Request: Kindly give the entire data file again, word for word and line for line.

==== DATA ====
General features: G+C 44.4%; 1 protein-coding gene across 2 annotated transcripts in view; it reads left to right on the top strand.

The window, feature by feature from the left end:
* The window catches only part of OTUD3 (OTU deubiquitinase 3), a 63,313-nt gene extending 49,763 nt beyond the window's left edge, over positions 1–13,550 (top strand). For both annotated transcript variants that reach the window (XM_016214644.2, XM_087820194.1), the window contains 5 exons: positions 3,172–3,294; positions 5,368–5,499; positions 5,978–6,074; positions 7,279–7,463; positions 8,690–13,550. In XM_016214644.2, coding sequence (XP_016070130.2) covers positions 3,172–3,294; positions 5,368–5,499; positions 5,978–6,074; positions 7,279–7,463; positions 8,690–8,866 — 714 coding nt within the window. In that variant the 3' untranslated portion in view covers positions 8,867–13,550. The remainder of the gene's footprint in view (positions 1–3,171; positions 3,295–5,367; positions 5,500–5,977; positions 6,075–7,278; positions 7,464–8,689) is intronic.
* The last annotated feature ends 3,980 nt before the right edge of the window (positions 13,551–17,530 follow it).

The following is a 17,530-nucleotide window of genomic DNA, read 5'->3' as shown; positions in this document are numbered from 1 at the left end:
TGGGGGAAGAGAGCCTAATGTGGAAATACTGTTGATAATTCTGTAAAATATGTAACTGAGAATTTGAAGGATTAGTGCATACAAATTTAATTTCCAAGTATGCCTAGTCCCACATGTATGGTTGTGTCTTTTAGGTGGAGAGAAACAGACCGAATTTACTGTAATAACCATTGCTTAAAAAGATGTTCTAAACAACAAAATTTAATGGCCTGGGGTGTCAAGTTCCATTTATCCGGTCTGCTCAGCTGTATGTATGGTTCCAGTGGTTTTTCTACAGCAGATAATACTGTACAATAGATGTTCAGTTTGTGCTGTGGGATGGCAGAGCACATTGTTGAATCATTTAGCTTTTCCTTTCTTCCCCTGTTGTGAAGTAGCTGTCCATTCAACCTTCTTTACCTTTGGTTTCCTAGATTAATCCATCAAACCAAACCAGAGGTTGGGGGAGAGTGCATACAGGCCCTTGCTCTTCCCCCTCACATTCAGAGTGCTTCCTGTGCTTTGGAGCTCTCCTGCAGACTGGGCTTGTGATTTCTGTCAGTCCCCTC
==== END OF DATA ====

General features: G+C 44.4%; 1 protein-coding gene across 2 annotated transcripts in view; it reads left to right on the top strand.

The window, feature by feature from the left end:
* The window catches only part of OTUD3 (OTU deubiquitinase 3), a 63,313-nt gene extending 49,763 nt beyond the window's left edge, over positions 1–13,550 (top strand). For both annotated transcript variants that reach the window (XM_016214644.2, XM_087820194.1), the window contains 5 exons: positions 3,172–3,294; positions 5,368–5,499; positions 5,978–6,074; positions 7,279–7,463; positions 8,690–13,550. In XM_016214644.2, coding sequence (XP_016070130.2) covers positions 3,172–3,294; positions 5,368–5,499; positions 5,978–6,074; positions 7,279–7,463; positions 8,690–8,866 — 714 coding nt within the window. In that variant the 3' untranslated portion in view covers positions 8,867–13,550. The remainder of the gene's footprint in view (positions 1–3,171; positions 3,295–5,367; positions 5,500–5,977; positions 6,075–7,278; positions 7,464–8,689) is intronic.
* The last annotated feature ends 3,980 nt before the right edge of the window (positions 13,551–17,530 follow it).

The following is a 17,530-nucleotide window of genomic DNA, read 5'->3' as shown; positions in this document are numbered from 1 at the left end:
TGGGGGAAGAGAGCCTAATGTGGAAATACTGTTGATAATTCTGTAAAATATGTAACTGAGAATTTGAAGGATTAGTGCATACAAATTTAATTTCCAAGTATGCCTAGTCCCACATGTATGGTTGTGTCTTTTAGGTGGAGAGAAACAGACCGAATTTACTGTAATAACCATTGCTTAAAAAGATGTTCTAAACAACAAAATTTAATGGCCTGGGGTGTCAAGTTCCATTTATCCGGTCTGCTCAGCTGTATGTATGGTTCCAGTGGTTTTTCTACAGCAGATAATACTGTACAATAGATGTTCAGTTTGTGCTGTGGGATGGCAGAGCACATTGTTGAATCATTTAGCTTTTCCTTTCTTCCCCTGTTGTGAAGTAGCTGTCCATTCAACCTTCTTTACCTTTGGTTTCCTAGATTAATCCATCAAACCAAACCAGAGGTTGGGGGAGAGTGCATACAGGCCCTTGCTCTTCCCCCTCACATTCAGAGTGCTTCCTGTGCTTTGGAGCTCTCCTGCAGACTGGGCTTGTGATTTCTGTCAGTCCCCTC